Text: "Rainy days make me want to stay in bed."
    Label: Sentence about weather.
  12. Instruct-tuning: A type of fine-tuning that uses instructions to generate text ending in more controlled behavor in generating responses or performing tasks.

    12.1 Alpaca: A dataset of 52,000 instructions generatd with OpenAI APIs. It kicked off a big wave of people using OpenAI to generate synthetic data for instruct-tuning. It costed about $500 to generate.

    12.2 LIMA: A model that demonstrates strong performance with very few examples. It demonstrates that adding more data does not always correlate with better quality.

  13. RLHF (Reinforcement Learning with Human Feedback): A type of fine-tuning that uses reinforcement learning (RL) and human-generated feedback. Thanks to the introduction of human feedback, the end model ends up being very good for things such as conversations! It kicks off with a base model that generates bunch of conversations. Humans then rate the answers (preferences). The preferences are used to train a Reward Model that generates a score for a given text. Using Reinforcement Learning, the initial LM is trained to maximize the score generated by the Reward Model. Read more about it here.

    13.1 RL: Reinforcement learning is a type of machine learning that uses rewards to train a model. For example, you can train a model to play a game by giving it a reward when it wins and a punishment when it loses. The model will learn to win the game!

    13.2. Reward Model: A model that is used to generate rewards. For example, you can train a model to generate rewards for a game. The model will learn to generate rewards that are good for the game!

    13.3 ChatGPT: RLHF-finetuned GPT-3 model that is very good at conversations.

    13.4 AIF: An alternative to human feedback…AI Feedback!

  14. PPO: A type of reinforcement learning algorithm that is used to train a model. It is used in RLHF.

  15. DPO: A type of training which removes the need for a reward model. It simplifies significantly the RLHF-pipeline.

    15.1 Zephyr: A 7B Mistral-based model trained with DPO. It has similar capabilities to the Llama 2 Chat model of 70B parameters. It came out with a nice handbook of recipes.

    15.2 Notus: A trained variation of Zephyr but with better filered and fixed data. It does better!

    15.3 Overfitting: occurs in ML when a model learns the training data too well, capturing noise and specific patterns that do not generalize to new, unseen data, leading to poor performance on real-world tasks.

    15.4 DPO Overfits Although DPO shows overfitting behaviors after one behavior, it does not harm downstream performance on chat evaluations. Did your ML teachers lie to us when they said overfitting was bad?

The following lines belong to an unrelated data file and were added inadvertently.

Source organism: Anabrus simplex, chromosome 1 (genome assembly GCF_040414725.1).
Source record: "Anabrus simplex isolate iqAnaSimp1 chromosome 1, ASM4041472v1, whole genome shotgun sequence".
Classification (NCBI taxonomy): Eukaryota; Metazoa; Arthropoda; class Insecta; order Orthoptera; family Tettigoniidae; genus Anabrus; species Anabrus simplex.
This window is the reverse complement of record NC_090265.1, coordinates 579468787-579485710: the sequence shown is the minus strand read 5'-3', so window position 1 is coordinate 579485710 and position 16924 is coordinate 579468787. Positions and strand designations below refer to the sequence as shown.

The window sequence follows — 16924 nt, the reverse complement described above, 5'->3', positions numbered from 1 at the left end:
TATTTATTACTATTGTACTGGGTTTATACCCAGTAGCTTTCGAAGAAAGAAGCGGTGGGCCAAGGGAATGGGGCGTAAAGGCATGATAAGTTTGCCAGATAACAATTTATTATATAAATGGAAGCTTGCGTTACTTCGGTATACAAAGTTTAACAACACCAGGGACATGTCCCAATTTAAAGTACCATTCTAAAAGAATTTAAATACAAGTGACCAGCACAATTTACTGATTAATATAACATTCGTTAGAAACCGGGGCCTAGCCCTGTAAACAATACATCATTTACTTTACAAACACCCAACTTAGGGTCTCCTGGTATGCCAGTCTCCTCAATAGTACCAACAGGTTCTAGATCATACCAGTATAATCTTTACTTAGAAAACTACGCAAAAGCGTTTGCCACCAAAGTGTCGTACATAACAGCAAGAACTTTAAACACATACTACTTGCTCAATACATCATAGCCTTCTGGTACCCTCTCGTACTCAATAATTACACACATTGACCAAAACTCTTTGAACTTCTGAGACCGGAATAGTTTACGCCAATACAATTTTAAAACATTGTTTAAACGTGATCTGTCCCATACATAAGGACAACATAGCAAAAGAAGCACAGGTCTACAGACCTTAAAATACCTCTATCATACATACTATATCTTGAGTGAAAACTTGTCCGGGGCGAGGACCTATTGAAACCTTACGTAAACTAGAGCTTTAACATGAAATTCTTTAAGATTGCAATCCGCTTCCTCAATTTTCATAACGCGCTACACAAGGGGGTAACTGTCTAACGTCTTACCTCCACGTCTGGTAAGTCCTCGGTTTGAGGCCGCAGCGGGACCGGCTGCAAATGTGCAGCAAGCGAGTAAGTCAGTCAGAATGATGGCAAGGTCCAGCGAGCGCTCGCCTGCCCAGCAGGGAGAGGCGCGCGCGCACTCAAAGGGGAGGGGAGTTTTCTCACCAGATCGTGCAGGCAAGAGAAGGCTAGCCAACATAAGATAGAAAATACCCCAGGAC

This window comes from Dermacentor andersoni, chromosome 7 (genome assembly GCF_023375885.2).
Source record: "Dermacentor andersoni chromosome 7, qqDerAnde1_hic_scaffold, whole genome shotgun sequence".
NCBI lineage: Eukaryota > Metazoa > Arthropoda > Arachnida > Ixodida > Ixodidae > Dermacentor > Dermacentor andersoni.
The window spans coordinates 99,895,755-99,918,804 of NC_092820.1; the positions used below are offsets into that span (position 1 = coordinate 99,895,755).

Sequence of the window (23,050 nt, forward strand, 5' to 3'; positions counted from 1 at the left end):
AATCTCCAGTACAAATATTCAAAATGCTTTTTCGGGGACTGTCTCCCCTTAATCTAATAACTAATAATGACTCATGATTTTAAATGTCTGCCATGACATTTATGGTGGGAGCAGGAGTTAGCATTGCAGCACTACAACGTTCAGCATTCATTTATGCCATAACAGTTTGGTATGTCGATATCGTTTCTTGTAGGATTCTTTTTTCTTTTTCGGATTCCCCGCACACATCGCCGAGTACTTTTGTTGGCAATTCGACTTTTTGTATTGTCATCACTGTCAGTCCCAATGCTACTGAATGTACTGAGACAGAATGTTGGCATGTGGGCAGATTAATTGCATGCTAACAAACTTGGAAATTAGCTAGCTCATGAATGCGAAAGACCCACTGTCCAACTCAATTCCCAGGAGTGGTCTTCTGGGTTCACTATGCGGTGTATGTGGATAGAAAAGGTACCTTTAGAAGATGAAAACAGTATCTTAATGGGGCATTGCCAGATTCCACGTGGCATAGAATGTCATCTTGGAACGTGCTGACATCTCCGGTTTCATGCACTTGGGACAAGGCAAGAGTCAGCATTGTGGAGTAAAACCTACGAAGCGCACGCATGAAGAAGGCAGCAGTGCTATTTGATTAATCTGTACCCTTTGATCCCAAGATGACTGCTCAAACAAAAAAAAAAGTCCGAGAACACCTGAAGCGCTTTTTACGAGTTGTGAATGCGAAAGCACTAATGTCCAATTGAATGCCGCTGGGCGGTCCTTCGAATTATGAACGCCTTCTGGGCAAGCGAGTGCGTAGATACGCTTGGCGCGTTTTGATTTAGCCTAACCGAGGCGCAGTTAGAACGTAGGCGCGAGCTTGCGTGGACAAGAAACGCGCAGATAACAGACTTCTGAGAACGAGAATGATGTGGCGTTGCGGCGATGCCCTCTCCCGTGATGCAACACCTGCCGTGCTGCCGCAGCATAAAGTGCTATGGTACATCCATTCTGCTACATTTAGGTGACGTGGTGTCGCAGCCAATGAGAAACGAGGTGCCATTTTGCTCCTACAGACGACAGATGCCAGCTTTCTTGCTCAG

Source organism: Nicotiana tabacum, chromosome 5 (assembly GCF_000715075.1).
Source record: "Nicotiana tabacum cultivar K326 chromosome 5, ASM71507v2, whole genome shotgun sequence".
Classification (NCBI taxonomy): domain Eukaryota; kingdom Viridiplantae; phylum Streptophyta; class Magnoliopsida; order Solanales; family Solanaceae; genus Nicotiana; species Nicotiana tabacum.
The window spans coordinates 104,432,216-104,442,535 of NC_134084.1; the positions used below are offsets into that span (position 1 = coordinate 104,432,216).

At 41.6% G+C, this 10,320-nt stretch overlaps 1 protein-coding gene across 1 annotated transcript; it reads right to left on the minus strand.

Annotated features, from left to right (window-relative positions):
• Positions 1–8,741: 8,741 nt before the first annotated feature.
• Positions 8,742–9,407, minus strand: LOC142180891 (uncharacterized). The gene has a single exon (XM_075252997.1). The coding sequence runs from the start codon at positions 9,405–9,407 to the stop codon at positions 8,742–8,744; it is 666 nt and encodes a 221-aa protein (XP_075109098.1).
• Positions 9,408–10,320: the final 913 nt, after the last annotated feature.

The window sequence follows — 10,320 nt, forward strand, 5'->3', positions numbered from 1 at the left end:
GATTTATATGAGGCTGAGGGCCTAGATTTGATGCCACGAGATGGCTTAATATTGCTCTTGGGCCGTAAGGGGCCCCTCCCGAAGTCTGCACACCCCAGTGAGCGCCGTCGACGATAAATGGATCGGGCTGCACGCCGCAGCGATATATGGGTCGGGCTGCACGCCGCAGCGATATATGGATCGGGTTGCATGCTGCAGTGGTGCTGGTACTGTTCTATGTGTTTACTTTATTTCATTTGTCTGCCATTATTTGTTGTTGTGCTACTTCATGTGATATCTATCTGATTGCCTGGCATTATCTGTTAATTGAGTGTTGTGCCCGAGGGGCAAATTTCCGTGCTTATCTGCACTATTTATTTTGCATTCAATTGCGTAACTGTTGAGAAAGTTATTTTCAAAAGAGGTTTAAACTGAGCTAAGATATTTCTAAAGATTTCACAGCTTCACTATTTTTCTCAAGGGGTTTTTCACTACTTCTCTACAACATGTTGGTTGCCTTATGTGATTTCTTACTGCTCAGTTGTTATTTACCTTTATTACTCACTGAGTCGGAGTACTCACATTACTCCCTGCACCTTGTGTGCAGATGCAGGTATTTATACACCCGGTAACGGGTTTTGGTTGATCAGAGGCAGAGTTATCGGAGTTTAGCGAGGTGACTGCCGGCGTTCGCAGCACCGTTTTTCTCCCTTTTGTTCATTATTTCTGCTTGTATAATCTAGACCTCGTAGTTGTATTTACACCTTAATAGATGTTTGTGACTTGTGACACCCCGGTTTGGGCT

15.5 IPO: A change in the DPO objective which is simpler and less prone to overfitting.

    15.6. KTO: While PPO, DPO, and IPO require pairs of accepted vs rejected generations, KTO just needs a binary label (accepted or rejected), hence allowing to scale to much more data.

    15.7 trl: A library that allows to train models with DPO, IPO, KTO, and more!

  16. Open LLM Leaderboard: A leaderboard where you can find benchmark results for many open-access LLMs.

    17.1 Benchmark: A benchmark is a test that you run to compare different models. For example, you can run a benchmark to compare the performance of different models on a specific task.

    17.2 TruthfulQA: A not-great benchmark to measure a model’s ability to generate truthful answers.

    17.3 Conversational models: The LLM Leaderboard should be mostly to compare base models, not as much for conversational models. It still provides some useful signal about the conversational models, but this should not be the final way to evaluate them.

  17. Chatbot Arena: A popopular crowd-sourced open benchmark of human preferences. It’s good to compare conversational models

  18. MT-Bench: A multi-turn benchmark of 160 questions across eight domains. Each response is evaluated by GPT-4. (This presents limitations…what happens if the model is better than GPT-4?)

  19. Mixture-of-Experts (MoE): A model architecture in which some of the (dense) layers are replaced with a set of experts. Each expert is a small neural network. There is a small network, router, that decides which expert to use for each token (read more here). Clarifications:

    • A MoE is not an ensemble.
    • If we say a MoE has 8 experts, it means each replaced dense layer is replaced with 8 experts. If there were 3 replaced layers, then there are 24 experts in total!
    • We can activate multiple experts at the same time. For a given sentence, “hello world”, “hello might be sent to experts 1 and 2 while”world” to 2 and 4.
    • The experts in a MoE do not specialize in a task. They are all trained on the same task, they just get different tokens! Sometimes they do specialize in certain types of tokens, as shown in this table from the ST-MoE paper.

    19.1 GPT-4: A kinda good model, but we don’t know what it is. The rumors say it’s a MoE.

    19.2 Mixtral: A MoE model released by Mistral. It has 47B parameters but only 12B parameters are used at a time, making it very efficient.

  20. Model Merging: A technique that allows us to combine multiple models of the same architecture into a single model. Read more here.

    20.1 Mergekit: A cool open-source tool to quickly merge repos.

    20.2 Averaging: The most basic merging technique. Pick two models, average their weights. Somehow it kinda works!

    20.3 Frankenmerge: It allows to concatenate layers from different LLMs, allowing you to do crazy things.

    20.4 Goliath-120B: A frankenmerge that combines two Llama 70B models to achieve a 120B model

    20.5 MoE Merging: (Not 100% about this one) Experimental branch in mergekit that allows building a MoE-like model combining different models. You specify which models and which types of prompts you want each expert to handle, hence ending with expert task-specialization.

    20.6 Phixtral: A MoE merge of Phi 2 DPO and Dolphin 2 Phi 2.

  21. Local LLMs: If we have models small enough, we can run them in our computers or even our phones!

    21.1 TinyLlama: A project to pre-train a 1.1B Llama model on 3 trillion tokens.